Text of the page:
One of the early ideas the original soloist Julian Lloyd Webber and I discussed was that it might form a companion piece to one of the Haydn concertos. This immediately suggested a number of particular musical references. The subtitle to my cello concerto, for example, combines the subtitles of two idiosyncratic Haydn symphonies and I allude to them in different ways - chiefly through orchestration. For The Philosopher I include a section in the concerto where the accompanying orchestration resembles that of the symphony's first movement (alternating pairs of English and French horns, muted violins and unmuted lower strings) as well as the implacably strict tempo. For The Farewell, the allusion is effected by the progressive reduction in orchestration towards the end of the concerto. Indeed, apart from the orchestral tutti in the last few bars, the last pages of the score are virtually for string quartet. Haydn was also, after all, the "father" of the string quartet.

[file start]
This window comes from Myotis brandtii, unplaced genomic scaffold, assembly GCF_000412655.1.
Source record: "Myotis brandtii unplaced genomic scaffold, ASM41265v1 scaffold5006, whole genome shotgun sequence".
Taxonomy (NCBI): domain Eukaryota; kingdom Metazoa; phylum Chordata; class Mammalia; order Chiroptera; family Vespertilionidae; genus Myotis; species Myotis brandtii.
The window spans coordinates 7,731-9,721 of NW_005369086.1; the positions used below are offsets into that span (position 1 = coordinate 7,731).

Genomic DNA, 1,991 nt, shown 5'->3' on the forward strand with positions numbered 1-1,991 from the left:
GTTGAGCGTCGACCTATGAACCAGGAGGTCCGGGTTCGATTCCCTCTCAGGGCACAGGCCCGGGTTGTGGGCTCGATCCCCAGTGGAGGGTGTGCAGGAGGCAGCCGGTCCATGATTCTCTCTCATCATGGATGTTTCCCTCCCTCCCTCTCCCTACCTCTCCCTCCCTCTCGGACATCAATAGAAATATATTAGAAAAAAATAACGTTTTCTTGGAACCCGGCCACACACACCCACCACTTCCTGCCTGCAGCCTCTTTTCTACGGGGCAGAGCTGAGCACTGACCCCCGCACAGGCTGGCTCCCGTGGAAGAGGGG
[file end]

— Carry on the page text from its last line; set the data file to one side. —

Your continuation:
The piece is not a show-piece calling for great virtuosic display, although it is not an easy work, but rather one in which the soloist is called upon to play extended melodic phrases, and to shape the piece, almost like the leader of a chamber music ensemble. There is no cadenza, but the piece calls for great stamina and bow control - the soloist is given only four or five bars rest in the whole concerto.

The subtitle of the cello concerto also refers to my own background as a philosophy graduate who moved into a career in music....

The piece was commissioned by Philips Classics for Julian Lloyd Webber and is dedicated to him.



Opera (incomplete) collaboration with Robert Wilson. Some sections of the music exist in completed form, as follows:
i) On Photography
(text Pope Leo XIII: Ars Photographica)
Instrumentation: Chorus(SATB), harmonium, piano.
First Performance, National Youth Chamber Choir, conductor Michael Brewer, Huddersfield, November 1994
(part of this is used for section 3 of Effarene
ii) 2B
Instrumentation: Percussion ensemble.